FHA-insured mortgages help creditworthy first-time, minority, and underserved households achieve homeownership.

However, after the 2008 housing crisis, the FHA condominium approval process severely impacted access to these mortgages, shutting many out of condo homeownership. 

In fact, condominium unit mortgages currently account for less than 2% of all FHA-insured mortgages.

The FHA recently announced changes to streamline their condo project approval process and expand homeownership for many Americans. 

Important elements of the newly released approval process include:

  1. As long as the condominium is financially stable, the FHA will insure up to 10% of mortgages in condos without FHA approval.
  2. FHA approvals for condominium projects will be expanded from two years to three years.
  3. Condo projects seeking recertification will no longer be required to resubmit all project information. Instead, they will only be required to update new information.
  4. Mixed-use condominium projects with up to 45% commercial space will be eligible to apply for approval.
  5. The FHA will insure up to 75% of condo unit mortgages in a condominium project.

To learn more, click here.

Lately, investors have been buying up condo buildings as Chicago rent has increased. However, this has negatively affected the condo owners who don’t want to sell.

On September 18th, the City Council passed an ordinance that gives more power to condo owners who want to keep their homes. Now, condo owners will need to persuade more of their neighbors to sell all units in a building to a developer.

This new ordinance increases the votes of ownership in a condo from 75% to 85% in favor of a bulk sale.

To learn more, click here.

Common elements, like sidewalks, park benches, elevators and streetlights, are shared property that is maintained by an association and used by all residents. The money for these elements comes for the community’s operating reserves, which are funded by all annual assessments.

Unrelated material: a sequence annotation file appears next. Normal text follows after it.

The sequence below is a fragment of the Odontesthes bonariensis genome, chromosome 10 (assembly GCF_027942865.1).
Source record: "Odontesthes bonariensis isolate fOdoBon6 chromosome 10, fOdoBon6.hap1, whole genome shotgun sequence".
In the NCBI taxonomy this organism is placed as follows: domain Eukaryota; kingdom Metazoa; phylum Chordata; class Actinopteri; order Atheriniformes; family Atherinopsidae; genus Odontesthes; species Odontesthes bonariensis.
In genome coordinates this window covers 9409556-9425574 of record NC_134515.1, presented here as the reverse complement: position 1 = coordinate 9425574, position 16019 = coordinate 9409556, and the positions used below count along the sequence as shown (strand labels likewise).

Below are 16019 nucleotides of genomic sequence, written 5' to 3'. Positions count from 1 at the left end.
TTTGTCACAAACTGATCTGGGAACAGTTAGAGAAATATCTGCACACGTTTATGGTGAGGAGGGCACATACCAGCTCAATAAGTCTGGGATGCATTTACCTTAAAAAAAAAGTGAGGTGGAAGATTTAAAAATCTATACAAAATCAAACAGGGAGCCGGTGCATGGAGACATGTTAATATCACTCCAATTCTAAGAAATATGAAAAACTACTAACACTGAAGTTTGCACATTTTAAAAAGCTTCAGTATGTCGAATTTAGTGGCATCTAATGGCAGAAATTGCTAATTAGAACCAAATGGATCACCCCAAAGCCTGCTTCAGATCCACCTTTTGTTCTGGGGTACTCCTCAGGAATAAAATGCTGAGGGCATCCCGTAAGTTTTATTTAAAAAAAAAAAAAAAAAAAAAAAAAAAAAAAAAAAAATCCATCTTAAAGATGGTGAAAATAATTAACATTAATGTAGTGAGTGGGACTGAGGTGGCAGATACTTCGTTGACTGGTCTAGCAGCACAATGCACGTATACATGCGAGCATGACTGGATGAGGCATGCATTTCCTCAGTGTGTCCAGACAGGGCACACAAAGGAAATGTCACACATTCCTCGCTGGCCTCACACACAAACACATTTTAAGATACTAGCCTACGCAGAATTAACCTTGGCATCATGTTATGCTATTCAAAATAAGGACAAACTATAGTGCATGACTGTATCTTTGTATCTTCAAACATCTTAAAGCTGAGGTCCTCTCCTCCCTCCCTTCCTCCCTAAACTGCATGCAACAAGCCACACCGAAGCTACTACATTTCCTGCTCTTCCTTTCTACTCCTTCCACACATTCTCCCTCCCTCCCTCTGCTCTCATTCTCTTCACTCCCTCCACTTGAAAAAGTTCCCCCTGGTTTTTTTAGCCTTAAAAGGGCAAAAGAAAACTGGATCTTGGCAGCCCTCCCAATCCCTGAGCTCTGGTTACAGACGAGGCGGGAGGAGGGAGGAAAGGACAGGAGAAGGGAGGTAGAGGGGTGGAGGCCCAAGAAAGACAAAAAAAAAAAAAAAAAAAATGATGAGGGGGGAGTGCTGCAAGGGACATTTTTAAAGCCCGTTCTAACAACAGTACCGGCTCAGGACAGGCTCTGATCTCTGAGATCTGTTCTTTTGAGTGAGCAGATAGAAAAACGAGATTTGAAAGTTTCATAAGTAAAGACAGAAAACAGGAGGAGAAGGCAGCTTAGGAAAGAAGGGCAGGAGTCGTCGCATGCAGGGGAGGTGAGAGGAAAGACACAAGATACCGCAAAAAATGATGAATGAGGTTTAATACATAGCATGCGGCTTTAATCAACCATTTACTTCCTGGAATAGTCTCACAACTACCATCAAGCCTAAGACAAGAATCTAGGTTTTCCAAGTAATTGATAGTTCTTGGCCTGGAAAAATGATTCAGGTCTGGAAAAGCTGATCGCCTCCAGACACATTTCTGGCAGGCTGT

But who is responsible for maintaining limited common elements that are only used by one household, like balconies, parking sports and roofs?

It is important for board members, attorneys, and community managers to look to an association’s covenants, conditions and restrictions, for the definition of their limited common elements and who is responsible for upkeep. This is especially important when determining who is responsible for maintaining unseen limited common elements, like wiring and plumbing pipes. 

To learn more, click here.

On November 6, 2019, a forum will be hosted on condo board best practices. This open discussion will feature panelists - including Haus Financial Services and ChicagoCondoResources.com’s very own, Lauren Peddinghaus - with backgrounds in reserve studies, finance and building maintenance.

All Panelists:

Walden Engineering Consultants - Reserve Studies - Trey Walden

Haus Financial Services, LLC - Finance - Lauren Peddinghaus

Fix-it-People - Property Maintenance - Tom Patton

Hosts include:

Real Living City Residential - Residential Realtor - Neil Hackler

Home Carpet One - Design & Flooring - Shelli Banes

American Family Insurance - Assoc. & Home Insurance - Michael Plageman

Following the panel discussion, there will be an open networking session with hosts, panelists and other condo boards. Appetizers and drinks will be provided.

Learn more and register here.

If an owner’s behavior is affecting others’ ability to enjoy their home, the board is responsible for getting involved and remedying the situation.

First, a board should investigate the complaints being made. Board members should look to their community’s governing documents to determine what rules apply to the situation at hand. They should also look at what action the board is allowed to take in response.

Before taking action, a board should first consider meeting with the misbehaving owner to discuss community living etiquette. During this meeting, the board can explain community rules to the owner, who may just need some guidance. This could help to avoid creating hostility between the board and the owner.

If this fails, the board can take any actions authorized by its governing documents to resolve the conflict.

Read more, here.

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